Deep red blood disperses over the sandy beach with the incoming tide, while a team of aquatic veterinarians from the Department of Marine and Coastal Resources conduct necropsy on a 12 metres-long carcass of a Sperm whale (Physeter macrocephalus) at Mu Koh Lanta National Park, Krabi Province, Thailand. The official necropsy results reveal that the primary cause of death of this pelagic cetacean is likely from organs failure due to illness, yet there were presence of plastics waste inside its digestive system, which could contribute to its untimely death, while also showing the far-reaching human effect of human behaviour in the wide open ocean.

 

Winner: Human Interaction
Renata Romeo

UNWOD 2020 Human Interaction 1st Place Renata Romeo

Male hawksbill sea turtle (Eretmochelys imbricata) in the South Laguna dive site in Tiran Island, Sharm El Sheikh, Egypt. (Renata Romeo /UNWOD 2020)

I still remember very well that moment as I was having my new housing and this turtle was gently swimming above our group around 15m for most of our dive and so I decided to approach him gently for some photos.

I just had the chance to make one shoot and he suddenly came very close to me very intrigued by my mask, perhaps because he was able to reflect himself on it. Wanting to enjoy the strange moment I left my housing with one hand and with my left hand I raised it and took this photo towards us. The turtle was then still close to my face for some time and beat with his muzzle on my mask and in the end he also tried to bite it.

Then when the other scuba divers approached to see the rare scene, always very gently, he resumed his path. Never has such a thing ever happened to me again, so I feel lucky to have had such a moment.

 

Winner: Ocean Art
Francisco Sedano – 'Going up in smoke'

UNWOD 2020 Ocean Photo Art 1st Place Francisco Sedano

The original image was taken with an Olympus EPL2 + 60mm macro lens + housing + Sea&Sea YS-02 strobe at Almuñecar, Spain. (Francisco Sedano/UNWOD 2020)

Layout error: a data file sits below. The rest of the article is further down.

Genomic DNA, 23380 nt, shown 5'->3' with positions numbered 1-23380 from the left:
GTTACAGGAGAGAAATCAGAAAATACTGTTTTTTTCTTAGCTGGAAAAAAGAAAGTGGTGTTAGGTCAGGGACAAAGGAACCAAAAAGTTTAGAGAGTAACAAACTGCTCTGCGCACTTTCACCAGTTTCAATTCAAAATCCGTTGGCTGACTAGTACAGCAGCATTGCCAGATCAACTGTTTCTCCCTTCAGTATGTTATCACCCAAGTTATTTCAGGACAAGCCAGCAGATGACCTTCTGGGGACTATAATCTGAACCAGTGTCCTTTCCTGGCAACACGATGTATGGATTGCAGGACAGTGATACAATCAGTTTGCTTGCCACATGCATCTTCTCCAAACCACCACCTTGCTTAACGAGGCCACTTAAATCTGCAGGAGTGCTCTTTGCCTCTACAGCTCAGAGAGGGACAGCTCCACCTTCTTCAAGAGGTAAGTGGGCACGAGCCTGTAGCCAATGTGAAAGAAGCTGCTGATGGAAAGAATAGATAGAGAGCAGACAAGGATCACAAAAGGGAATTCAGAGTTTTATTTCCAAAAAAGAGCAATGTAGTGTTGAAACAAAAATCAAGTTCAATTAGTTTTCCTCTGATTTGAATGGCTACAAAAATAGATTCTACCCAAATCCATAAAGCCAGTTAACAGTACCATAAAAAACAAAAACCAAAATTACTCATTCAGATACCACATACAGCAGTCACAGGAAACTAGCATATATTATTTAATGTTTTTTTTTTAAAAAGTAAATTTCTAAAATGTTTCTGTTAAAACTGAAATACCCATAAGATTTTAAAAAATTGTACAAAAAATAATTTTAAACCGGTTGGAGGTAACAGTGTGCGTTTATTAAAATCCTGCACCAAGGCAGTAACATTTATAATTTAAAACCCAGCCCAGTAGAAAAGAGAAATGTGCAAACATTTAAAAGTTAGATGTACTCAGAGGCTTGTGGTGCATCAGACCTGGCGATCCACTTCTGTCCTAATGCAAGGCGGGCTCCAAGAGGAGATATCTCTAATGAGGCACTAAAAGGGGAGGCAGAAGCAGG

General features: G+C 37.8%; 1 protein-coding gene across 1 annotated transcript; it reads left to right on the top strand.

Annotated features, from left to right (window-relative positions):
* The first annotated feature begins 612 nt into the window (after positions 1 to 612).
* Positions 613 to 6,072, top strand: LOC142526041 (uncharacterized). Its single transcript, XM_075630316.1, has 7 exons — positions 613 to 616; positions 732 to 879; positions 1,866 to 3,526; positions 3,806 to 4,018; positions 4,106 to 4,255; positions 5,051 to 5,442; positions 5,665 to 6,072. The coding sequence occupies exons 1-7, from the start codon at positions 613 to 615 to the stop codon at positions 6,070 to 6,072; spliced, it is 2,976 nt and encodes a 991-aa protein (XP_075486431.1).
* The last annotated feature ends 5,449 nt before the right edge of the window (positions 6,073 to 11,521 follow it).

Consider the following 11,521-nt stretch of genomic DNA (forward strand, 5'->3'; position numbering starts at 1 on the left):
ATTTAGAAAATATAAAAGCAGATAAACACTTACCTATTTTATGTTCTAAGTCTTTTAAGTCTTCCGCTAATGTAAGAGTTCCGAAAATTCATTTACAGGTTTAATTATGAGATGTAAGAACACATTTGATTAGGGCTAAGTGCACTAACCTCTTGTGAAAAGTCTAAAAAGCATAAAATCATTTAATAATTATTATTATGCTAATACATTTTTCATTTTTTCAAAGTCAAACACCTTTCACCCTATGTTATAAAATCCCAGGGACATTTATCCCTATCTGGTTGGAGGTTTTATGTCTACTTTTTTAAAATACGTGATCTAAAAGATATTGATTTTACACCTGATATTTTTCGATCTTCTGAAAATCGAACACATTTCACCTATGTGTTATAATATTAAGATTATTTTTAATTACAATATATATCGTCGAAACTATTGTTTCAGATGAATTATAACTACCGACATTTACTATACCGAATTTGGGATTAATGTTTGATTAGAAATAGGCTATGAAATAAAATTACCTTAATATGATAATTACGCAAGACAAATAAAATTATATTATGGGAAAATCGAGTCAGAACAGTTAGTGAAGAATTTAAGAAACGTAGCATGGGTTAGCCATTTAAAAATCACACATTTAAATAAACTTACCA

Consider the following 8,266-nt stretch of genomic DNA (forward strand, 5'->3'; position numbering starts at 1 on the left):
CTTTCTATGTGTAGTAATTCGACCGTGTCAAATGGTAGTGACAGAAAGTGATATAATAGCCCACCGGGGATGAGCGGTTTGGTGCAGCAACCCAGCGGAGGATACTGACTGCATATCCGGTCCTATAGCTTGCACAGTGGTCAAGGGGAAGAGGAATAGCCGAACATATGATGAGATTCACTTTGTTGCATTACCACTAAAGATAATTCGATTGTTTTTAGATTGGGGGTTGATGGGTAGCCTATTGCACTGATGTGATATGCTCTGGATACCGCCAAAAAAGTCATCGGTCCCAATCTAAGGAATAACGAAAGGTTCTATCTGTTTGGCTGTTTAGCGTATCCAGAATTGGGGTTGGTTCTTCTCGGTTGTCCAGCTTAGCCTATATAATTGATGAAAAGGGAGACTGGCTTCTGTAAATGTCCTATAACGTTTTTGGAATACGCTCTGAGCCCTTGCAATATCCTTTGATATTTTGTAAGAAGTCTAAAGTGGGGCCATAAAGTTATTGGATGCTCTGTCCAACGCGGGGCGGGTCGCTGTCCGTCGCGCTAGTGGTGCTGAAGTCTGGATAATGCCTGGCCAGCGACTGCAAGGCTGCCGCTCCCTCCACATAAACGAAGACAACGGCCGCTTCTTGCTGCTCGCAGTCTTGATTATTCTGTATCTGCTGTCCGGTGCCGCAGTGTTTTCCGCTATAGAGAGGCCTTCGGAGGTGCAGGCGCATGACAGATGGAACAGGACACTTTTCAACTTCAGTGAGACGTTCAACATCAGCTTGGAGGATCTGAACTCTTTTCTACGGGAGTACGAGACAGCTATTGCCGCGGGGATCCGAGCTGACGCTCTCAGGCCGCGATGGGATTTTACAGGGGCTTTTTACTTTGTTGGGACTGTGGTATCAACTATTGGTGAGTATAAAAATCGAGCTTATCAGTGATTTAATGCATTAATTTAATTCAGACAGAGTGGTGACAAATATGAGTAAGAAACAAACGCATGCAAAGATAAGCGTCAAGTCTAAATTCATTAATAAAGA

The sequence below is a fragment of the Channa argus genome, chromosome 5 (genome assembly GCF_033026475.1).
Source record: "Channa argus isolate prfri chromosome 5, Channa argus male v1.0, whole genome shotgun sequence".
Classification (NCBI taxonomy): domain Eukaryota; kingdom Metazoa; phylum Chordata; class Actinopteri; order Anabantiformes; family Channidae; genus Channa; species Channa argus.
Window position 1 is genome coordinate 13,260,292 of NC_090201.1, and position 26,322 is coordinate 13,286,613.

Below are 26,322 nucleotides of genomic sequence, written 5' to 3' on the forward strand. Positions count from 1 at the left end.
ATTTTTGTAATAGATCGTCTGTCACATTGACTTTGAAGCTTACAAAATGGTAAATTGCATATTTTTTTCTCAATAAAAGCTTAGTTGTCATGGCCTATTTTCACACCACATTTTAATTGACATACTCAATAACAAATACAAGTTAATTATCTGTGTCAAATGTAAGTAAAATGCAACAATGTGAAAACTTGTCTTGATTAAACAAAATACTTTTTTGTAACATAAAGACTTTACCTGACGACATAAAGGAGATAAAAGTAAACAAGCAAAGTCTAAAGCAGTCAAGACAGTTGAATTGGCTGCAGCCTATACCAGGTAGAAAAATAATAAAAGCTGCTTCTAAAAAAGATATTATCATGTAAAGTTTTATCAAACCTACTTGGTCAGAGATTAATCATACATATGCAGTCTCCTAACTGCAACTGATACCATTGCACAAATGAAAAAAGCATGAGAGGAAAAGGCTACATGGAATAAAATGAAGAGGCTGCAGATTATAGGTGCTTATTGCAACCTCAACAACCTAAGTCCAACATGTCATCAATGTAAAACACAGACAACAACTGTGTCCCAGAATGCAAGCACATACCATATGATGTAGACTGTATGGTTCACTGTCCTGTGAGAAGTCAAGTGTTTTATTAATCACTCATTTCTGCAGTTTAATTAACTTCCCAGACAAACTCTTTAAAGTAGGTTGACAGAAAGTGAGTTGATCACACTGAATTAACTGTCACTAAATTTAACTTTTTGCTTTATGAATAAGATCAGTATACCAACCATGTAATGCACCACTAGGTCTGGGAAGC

United Nations' 2019 report about global biodiversity states that extinction rates are accelerating and that we have already significantly altered 66% of the oceans. However, the COVID-19 crisis has given our planet a break. While we #stayhome, many reports are showing marine species reclaiming their niches. Evolution often arises amidst a crisis, and this one is giving a clear sign: a sign that we can still repair some of the damage to ensure our coexistence with a rich biodiversity. How many pandemics will it take to keep this world from going up in smoke?

The original image is a portrait of a Serranus cabrilla grouper. I turned it Black and White, and using layer masks, the liquify filter and a smoke brush in Photoshop I was able to achieve this effect with the aim of representing how the biodiversity is shrinking.

 

Winner: Rejuvenation
Leighton Lum

UNWOD 2020 Rejuvenation 1st Place Leighton Lum

Nesting turtles in Maui, Hawaii (Leighton Lum/UNWOD 2020)

This was taken in Maui, Hawaii. I happen to stumble upon this location by accident, during an afternoon swim. I thought it would make a great sunset spot so I ran back and grabbed some gear. The tide was rising so it was only accessible by swimming. I towed everything in a small pelican case and boogey board. It was quite the adventure! Spent several hours just sitting with these guys waiting for the sun to set. Shortly after this I had to quickly find my way back to shore in the dark.